The Differential Informativeness of Positive and Negative Stock Returns

Research output: Contribution to journalArticlepeer-review

Abstract

We show negative stock returns reverse more and contain less information on the long-term changes in share prices than positive stock returns mostly on nondisclosure days, and these information differences between negative and positive returns decrease substantially on disclosure days. The results suggest investors are more likely to acquire positive information on nondisclosure days and to obtain both negative and positive information on disclosure days. Accounting conservatism and litigation exposure compels managers to reveal their negative information in disclosures, and if managers withhold negative information, they do it when investors are less likely to find the information on nondisclosure days. Moreover, we use the exogenous imposition of Regulation Fair Disclosure (Reg. FD) to demonstrate that positive information leakage from firms during the quarter is driving the positive slant in investors’ information. Taken together, our results suggest that disclosure plays an important role in the differential informativeness and reversals of positive and negative returns.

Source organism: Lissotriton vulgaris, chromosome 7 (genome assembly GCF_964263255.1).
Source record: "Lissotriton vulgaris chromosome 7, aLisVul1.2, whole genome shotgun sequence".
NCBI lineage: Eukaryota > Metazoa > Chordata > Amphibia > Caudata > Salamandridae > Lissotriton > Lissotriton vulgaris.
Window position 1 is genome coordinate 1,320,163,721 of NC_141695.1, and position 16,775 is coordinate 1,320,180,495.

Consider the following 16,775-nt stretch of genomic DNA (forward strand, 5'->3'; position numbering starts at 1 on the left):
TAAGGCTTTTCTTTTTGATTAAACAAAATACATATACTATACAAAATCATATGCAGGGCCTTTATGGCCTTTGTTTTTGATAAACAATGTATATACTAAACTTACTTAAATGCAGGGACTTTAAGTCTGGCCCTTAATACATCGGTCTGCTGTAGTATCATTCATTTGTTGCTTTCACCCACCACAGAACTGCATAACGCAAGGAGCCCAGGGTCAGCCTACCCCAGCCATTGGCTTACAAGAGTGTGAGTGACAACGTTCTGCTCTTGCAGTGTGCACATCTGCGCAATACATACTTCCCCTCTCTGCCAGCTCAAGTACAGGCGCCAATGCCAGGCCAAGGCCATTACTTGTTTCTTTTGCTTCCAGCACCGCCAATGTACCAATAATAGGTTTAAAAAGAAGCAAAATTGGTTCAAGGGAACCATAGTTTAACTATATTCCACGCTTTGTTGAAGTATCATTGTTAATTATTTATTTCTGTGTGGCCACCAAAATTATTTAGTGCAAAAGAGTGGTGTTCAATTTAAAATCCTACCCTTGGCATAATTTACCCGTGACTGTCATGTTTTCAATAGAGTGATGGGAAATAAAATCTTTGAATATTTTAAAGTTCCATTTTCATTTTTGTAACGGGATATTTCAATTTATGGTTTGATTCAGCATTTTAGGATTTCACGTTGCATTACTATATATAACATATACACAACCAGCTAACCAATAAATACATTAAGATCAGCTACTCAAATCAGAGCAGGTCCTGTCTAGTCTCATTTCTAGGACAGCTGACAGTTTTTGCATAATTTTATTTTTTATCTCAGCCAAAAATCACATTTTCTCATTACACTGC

Original languageEnglish
JournalJournal of Accounting, Auditing and Finance
DOIs
StatePublished - 1 Jan 2020

Keywords

  • Regulation Fair Disclosure
  • disclosure
  • information asymmetry
  • information precision
  • return reversals
  • short selling

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